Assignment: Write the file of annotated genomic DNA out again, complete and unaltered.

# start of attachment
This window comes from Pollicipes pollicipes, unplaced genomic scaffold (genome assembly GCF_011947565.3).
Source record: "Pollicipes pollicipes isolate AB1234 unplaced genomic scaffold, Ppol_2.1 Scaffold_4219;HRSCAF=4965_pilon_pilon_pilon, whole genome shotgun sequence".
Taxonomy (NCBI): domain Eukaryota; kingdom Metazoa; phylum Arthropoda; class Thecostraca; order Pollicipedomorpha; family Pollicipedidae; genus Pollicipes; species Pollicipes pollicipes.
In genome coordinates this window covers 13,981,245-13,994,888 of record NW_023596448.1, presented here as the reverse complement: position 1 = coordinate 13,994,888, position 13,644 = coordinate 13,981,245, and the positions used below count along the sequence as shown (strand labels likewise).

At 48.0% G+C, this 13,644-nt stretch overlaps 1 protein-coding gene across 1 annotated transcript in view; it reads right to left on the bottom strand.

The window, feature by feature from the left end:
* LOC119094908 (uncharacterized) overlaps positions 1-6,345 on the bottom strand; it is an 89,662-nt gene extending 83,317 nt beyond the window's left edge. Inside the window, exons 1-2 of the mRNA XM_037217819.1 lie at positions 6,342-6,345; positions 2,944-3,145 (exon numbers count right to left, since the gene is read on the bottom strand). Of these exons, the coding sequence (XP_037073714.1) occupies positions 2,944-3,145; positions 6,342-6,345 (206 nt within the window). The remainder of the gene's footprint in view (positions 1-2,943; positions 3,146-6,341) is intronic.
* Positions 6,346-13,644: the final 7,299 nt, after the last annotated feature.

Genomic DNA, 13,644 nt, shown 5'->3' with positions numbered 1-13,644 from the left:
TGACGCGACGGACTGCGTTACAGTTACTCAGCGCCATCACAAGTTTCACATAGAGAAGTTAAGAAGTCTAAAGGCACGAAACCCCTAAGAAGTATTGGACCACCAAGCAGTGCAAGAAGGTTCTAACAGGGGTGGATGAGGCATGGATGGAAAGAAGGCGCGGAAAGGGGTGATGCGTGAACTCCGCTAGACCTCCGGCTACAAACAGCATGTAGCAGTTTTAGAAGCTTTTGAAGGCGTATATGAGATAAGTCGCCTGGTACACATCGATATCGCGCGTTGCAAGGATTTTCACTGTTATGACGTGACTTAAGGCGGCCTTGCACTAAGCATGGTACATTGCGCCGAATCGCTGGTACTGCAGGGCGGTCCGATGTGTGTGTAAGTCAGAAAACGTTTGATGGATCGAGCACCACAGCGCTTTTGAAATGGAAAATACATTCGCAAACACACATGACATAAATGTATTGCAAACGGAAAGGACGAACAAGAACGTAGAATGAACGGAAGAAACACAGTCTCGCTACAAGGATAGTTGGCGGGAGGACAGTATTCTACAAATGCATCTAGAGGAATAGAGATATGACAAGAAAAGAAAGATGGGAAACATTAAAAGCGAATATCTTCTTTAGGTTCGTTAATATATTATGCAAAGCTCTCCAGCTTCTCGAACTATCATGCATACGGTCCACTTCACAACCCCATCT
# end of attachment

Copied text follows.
This window comes from Pollicipes pollicipes, unplaced genomic scaffold (genome assembly GCF_011947565.3).
Source record: "Pollicipes pollicipes isolate AB1234 unplaced genomic scaffold, Ppol_2.1 Scaffold_4219;HRSCAF=4965_pilon_pilon_pilon, whole genome shotgun sequence".
Taxonomy (NCBI): domain Eukaryota; kingdom Metazoa; phylum Arthropoda; class Thecostraca; order Pollicipedomorpha; family Pollicipedidae; genus Pollicipes; species Pollicipes pollicipes.
In genome coordinates this window covers 13,981,245-13,994,888 of record NW_023596448.1, presented here as the reverse complement: position 1 = coordinate 13,994,888, position 13,644 = coordinate 13,981,245, and the positions used below count along the sequence as shown (strand labels likewise).

At 48.0% G+C, this 13,644-nt stretch overlaps 1 protein-coding gene across 1 annotated transcript in view; it reads right to left on the bottom strand.

The window, feature by feature from the left end:
* LOC119094908 (uncharacterized) overlaps positions 1-6,345 on the bottom strand; it is an 89,662-nt gene extending 83,317 nt beyond the window's left edge. Inside the window, exons 1-2 of the mRNA XM_037217819.1 lie at positions 6,342-6,345; positions 2,944-3,145 (exon numbers count right to left, since the gene is read on the bottom strand). Of these exons, the coding sequence (XP_037073714.1) occupies positions 2,944-3,145; positions 6,342-6,345 (206 nt within the window). The remainder of the gene's footprint in view (positions 1-2,943; positions 3,146-6,341) is intronic.
* Positions 6,346-13,644: the final 7,299 nt, after the last annotated feature.

Genomic DNA, 13,644 nt, shown 5'->3' with positions numbered 1-13,644 from the left:
TGACGCGACGGACTGCGTTACAGTTACTCAGCGCCATCACAAGTTTCACATAGAGAAGTTAAGAAGTCTAAAGGCACGAAACCCCTAAGAAGTATTGGACCACCAAGCAGTGCAAGAAGGTTCTAACAGGGGTGGATGAGGCATGGATGGAAAGAAGGCGCGGAAAGGGGTGATGCGTGAACTCCGCTAGACCTCCGGCTACAAACAGCATGTAGCAGTTTTAGAAGCTTTTGAAGGCGTATATGAGATAAGTCGCCTGGTACACATCGATATCGCGCGTTGCAAGGATTTTCACTGTTATGACGTGACTTAAGGCGGCCTTGCACTAAGCATGGTACATTGCGCCGAATCGCTGGTACTGCAGGGCGGTCCGATGTGTGTGTAAGTCAGAAAACGTTTGATGGATCGAGCACCACAGCGCTTTTGAAATGGAAAATACATTCGCAAACACACATGACATAAATGTATTGCAAACGGAAAGGACGAACAAGAACGTAGAATGAACGGAAGAAACACAGTCTCGCTACAAGGATAGTTGGCGGGAGGACAGTATTCTACAAATGCATCTAGAGGAATAGAGATATGACAAGAAAAGAAAGATGGGAAACATTAAAAGCGAATATCTTCTTTAGGTTCGTTAATATATTATGCAAAGCTCTCCAGCTTCTCGAACTATCATGCATACGGTCCACTTCACAACCCCATCT